As far as we know, Martinus never attended school after the age of 14, and did not go to university. Instead, he set out to work like many rural teenagers of his generation. Yet he went on to engage with some serious thought as an adult, perhaps against the expectations that his start in life could have predicted.
After working as a herd boy from the age of 12, Martinus had the idea of becoming a blacksmith’s apprentice, according to the account from the 1963 recording. What must that job have been like for him, a small, 14-year-old boy? It couldn’t have been easy work. The apprentice role would have included such tasks as working the forge to keep the temperature hot and even, assisting the master blacksmith with hammering the iron, wielding sledge hammers and so on.
Without doing any local historical study of the working conditions in Sindal at that time, it would be difficult to know what the life of a blacksmith’s apprentice there would have really been like. Even with study, it is worth thinking about how much we can really learn about the life of another, especially the inner life. Ultimately, it may be interesting in terms of details but devoid of any actual or real value. Still, if people find it is interesting then there is some relative value in presenting such information.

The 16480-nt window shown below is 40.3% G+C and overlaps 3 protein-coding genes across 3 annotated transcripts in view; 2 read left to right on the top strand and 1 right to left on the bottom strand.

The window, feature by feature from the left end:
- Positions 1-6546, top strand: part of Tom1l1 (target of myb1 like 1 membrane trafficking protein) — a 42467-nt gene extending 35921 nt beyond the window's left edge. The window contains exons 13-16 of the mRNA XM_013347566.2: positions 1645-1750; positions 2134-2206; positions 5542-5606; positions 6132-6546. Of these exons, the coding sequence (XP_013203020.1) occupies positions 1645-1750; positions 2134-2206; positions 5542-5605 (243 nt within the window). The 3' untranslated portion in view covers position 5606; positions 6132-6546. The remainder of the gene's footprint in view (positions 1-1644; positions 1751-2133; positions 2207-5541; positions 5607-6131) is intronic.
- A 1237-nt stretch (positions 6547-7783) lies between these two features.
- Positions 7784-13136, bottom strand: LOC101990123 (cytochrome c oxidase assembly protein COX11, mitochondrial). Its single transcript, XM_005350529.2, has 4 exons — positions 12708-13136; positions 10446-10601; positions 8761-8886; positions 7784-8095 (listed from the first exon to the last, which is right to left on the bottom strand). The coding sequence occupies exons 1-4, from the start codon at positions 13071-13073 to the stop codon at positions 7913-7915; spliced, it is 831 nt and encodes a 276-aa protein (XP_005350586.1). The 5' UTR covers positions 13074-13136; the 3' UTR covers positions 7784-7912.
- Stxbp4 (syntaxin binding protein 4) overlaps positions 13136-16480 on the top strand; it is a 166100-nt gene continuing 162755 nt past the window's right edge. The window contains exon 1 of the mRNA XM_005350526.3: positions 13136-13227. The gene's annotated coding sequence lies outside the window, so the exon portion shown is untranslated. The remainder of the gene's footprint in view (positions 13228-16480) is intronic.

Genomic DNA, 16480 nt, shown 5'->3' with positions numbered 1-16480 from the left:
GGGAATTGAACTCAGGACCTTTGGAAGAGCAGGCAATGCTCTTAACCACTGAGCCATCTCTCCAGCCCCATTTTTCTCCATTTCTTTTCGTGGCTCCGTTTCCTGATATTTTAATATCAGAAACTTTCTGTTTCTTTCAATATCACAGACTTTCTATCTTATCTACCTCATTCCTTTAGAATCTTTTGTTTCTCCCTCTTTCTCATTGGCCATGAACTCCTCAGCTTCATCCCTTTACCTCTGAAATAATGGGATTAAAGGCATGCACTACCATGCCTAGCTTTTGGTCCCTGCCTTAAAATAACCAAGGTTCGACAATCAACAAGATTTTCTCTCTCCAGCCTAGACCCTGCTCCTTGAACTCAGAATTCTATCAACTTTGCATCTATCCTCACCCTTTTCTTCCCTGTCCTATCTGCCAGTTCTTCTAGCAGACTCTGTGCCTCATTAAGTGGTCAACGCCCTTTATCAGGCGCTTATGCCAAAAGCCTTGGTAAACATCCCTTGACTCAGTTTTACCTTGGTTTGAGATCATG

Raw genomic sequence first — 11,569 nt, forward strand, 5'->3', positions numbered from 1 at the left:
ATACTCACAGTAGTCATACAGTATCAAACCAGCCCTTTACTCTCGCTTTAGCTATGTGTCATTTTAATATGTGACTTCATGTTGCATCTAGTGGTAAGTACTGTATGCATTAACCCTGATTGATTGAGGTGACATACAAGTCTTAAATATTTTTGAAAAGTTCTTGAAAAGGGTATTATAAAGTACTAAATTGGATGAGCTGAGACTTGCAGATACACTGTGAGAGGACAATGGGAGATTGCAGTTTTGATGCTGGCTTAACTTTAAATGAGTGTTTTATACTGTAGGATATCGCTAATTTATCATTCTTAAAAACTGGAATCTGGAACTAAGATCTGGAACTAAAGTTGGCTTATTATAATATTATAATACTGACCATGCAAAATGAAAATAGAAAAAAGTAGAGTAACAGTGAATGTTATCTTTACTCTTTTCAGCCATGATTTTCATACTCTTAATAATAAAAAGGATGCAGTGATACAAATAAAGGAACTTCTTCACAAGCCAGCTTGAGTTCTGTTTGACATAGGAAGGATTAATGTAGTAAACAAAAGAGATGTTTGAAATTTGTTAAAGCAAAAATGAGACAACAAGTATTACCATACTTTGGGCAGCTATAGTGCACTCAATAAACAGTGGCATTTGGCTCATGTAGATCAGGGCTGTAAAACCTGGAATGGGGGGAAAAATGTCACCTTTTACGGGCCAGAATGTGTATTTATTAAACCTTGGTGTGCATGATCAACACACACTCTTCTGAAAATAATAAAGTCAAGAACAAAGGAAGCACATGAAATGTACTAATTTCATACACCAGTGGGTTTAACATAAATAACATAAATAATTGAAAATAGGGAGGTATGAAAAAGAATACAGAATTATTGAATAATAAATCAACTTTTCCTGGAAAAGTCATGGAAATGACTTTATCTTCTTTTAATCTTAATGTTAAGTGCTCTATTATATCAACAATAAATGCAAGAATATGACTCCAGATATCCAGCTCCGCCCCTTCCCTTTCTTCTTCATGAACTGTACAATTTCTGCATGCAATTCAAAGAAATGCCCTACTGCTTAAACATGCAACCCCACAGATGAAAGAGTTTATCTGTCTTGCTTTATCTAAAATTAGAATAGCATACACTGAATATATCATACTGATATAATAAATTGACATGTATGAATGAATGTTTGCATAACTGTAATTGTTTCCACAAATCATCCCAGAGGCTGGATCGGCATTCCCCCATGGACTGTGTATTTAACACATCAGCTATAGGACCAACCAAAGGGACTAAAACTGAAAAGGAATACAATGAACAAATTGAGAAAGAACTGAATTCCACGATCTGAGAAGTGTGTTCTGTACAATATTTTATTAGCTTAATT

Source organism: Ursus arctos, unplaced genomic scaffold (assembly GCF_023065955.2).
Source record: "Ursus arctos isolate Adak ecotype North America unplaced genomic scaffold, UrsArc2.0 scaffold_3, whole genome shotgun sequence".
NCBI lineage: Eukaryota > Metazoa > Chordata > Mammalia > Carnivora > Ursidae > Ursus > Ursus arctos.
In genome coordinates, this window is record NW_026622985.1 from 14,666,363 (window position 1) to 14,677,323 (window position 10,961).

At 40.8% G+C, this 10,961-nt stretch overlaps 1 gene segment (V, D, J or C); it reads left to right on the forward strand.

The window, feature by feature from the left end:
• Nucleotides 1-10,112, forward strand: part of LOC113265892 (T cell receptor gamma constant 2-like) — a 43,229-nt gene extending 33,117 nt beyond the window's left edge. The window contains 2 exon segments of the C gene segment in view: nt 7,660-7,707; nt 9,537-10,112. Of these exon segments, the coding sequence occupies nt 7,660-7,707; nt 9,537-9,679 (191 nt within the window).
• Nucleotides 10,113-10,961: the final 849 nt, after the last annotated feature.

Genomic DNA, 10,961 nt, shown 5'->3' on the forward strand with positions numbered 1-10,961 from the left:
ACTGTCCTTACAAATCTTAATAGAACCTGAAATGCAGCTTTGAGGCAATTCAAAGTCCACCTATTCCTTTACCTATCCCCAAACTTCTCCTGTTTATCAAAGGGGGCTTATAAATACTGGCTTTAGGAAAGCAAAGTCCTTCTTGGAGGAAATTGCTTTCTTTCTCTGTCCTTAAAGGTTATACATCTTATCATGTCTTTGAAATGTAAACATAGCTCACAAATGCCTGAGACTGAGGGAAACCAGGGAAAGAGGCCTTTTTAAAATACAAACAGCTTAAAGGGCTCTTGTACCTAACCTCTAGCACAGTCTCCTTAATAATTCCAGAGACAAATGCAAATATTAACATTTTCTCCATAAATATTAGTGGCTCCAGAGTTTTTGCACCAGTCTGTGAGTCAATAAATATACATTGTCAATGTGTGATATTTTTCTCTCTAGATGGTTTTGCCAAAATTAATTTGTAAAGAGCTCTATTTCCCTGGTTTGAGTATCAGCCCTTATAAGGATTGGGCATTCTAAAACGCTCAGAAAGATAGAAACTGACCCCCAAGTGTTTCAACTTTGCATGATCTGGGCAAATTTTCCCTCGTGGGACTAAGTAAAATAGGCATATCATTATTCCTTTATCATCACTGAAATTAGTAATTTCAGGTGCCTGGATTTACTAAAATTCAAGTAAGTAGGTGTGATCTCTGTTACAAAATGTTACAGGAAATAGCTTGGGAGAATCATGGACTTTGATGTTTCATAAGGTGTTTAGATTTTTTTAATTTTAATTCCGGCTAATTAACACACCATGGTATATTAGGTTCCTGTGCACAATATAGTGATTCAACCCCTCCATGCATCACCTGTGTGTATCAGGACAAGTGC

As for Martinus, he writes how he found the work too hard. He worked there for a few months before quitting and finding work as a dairy assistant:
I didn’t like my work in the smithy either. One should strike while the iron is hot, but when I had struck only a few blows with the sledge hammer I was so exhausted that I couldn’t lift it any more. But the blacksmith shouted, “Strike harder, damn you, strike harder!” I wasn’t used to that kind of tone and was very unhappy about it. I was home only on Sundays